CML has a relatively simple cause – parts of chromosomes 9 and 22 switch places so that part of a region on chromosome 22 called BCL is fused with the ABL gene on chromosome 9. It is the formation of this BCR-ABL gene that leads to CML.
Dr. Charles Sawyer and his colleagues at Memorial Sloan Kettering Cancer Center who had worked on imatinib discovered that the resistance arose due to a new mutation that caused the BCR-ABL protein to change its shape so that the drug could not work. But there was another drug, dasatinib (Sprycel) that inhibits BCR-ABL in its other shape.
The research team therefore ran a clinical trial that included a genetic test to determine what mutations the patient had in order to guide the treatment with imatinib or dasatinib. A study was run in 2011, which showed that CML patients whose disease was in remission after two years of treatment had the same life expectancy as those who have never had this disease.
Matching the treatment to the individual patient’s cancer type in this way can be expected to be a cornerstone in the treatment of many cancer forms in the future. It is also one way of circumventing resistance. This type of precision or personalized medicine is a further development of, for example, testing estrogen-receptor status before treating breast cancer with tamoxifen – as we mentioned in the first part of this series. In the same way, there are polymorphisms in the transporter proteins that eject anticancer drugs from cancer cells. Selecting the most suitable therapy for a patient in the future could involve a genetic test to determine which form of pump their cancer cells use.
Looking into the future, CRISPR/Cas9 is an innovative technology for cut-and-paste genetic manipulation that brings a razor-sharp molecular scalpel to the research lab. This revolutionary gene-editing technique involves using target-specific RNA to guide an endonuclease to a selected sequence to be edited. CRISPR simplifies the process of deleting, adding, or modifying genes.
Dr. Luo and his group at the National Cancer Institute’s Center for Cancer Research used CRISPR/Cas9 technology in the search for new druggable targets. They have created libraries of cells, each with a unique gene that has been knocked out. These libraries can be used to identify potential combination therapies that will inhibit the evolution of drug resistance in tumors. For example, cancer cells can be treated with a low, sublethal dose of the drug to identify any genes that when knocked out increase drug efficacy. These genes could be targets for a new drug to be used in combination treatment.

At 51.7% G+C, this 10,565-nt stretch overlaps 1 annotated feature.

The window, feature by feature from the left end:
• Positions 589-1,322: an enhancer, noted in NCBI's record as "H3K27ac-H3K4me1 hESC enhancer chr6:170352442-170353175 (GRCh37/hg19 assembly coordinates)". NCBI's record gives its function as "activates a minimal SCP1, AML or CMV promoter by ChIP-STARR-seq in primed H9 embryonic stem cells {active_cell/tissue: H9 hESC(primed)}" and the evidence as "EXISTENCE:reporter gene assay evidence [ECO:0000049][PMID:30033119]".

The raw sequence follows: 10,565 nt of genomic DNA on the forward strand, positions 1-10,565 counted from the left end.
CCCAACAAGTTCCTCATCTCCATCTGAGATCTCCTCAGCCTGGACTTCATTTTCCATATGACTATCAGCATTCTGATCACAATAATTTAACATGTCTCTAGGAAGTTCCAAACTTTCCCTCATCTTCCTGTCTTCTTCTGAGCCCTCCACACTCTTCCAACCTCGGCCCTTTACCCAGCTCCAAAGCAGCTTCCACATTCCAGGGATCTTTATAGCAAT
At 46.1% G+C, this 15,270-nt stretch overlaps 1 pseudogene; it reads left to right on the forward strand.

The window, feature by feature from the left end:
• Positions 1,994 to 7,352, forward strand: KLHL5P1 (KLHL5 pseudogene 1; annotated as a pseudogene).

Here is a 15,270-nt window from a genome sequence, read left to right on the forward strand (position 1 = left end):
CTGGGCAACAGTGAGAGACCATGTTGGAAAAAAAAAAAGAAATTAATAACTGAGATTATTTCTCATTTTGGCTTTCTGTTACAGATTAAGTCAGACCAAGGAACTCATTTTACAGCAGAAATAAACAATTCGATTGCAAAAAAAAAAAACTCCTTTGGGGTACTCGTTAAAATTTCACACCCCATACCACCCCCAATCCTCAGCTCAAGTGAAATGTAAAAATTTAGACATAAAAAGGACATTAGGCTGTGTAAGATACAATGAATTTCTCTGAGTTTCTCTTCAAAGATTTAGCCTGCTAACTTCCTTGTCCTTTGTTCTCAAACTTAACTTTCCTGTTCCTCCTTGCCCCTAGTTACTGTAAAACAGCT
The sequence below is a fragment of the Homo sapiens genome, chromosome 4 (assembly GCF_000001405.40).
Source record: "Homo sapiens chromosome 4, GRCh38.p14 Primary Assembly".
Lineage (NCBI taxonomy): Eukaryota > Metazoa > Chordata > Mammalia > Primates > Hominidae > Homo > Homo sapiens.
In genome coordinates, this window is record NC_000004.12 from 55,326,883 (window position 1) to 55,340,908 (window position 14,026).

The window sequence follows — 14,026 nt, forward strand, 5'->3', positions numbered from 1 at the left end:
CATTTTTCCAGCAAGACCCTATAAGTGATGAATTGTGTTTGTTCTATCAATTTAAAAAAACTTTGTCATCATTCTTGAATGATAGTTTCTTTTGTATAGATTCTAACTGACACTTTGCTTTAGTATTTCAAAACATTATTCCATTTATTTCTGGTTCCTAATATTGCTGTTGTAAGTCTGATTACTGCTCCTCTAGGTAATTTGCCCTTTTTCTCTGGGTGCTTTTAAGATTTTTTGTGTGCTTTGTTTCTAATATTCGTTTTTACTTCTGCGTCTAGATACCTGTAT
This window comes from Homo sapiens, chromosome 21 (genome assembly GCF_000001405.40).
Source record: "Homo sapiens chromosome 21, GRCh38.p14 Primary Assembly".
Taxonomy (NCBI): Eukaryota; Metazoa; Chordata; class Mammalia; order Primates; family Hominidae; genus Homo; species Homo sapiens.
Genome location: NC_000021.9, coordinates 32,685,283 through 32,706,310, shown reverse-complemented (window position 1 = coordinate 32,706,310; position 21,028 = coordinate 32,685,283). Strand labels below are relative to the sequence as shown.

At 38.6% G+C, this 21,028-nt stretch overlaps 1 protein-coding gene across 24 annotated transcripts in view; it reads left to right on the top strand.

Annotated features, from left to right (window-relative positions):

CRISPR can also be used to study drug resistance by treating a cancer cell line with a high concentration of the drug, and determining which genes, when knocked out by CRISPR, render the cells resistant. This information could help in the development of second line treatments.
At the end of the day, successful cancer treatment involves getting the right drug (or drugs) to the intended target for long enough to knock out the cancer cells without catastrophic side-effects. This will involve exploiting weaknesses in the cancer cell’s complex molecular web of pathways and even outwitting its own defense mechanisms to ensure the selection process is shifted so that normal healthy cells prevail.
A Story of Discovery: Gleevec Transforms Cancer Treatment for Chronic Myelogenous Leukemia, National Cancer Institute: http://www.cancer.gov/research/progress/discovery/gleevec
The Emperor of All Maladies: A Biography of Cancer, Siddhartha Mukherjee. Published November 2010. ISBN 978-1-4391-0795-9
Mechanisms and insights into drug resistance in cancer. Hiba Zahreddine and Katherine L.B. Borden Frontiers in Pharmacology, published: 14 March 2013 doi: 10.3389/fphar.2013.00028
The Evolution of a Lifesaving Drug: A Scientist Reflects Memorial Sloan Kettering Cancer Center: https://www.mskcc.org/blog/evolution-life-saving-drug-scientist-reflects
CRISPR: Genome Editing Comes of Age, National Cancer Institute: http://www.cancer.gov/about-cancer/causes-prevention/research/crispr
Prediction of Cancer Drug Resistance and implications for Personalized Medicine Manfred Volm and Thomas Efferth Frontiers in Oncology 1 December 2015 Volume 5 doi: 10.3389/fonc.2015.00282
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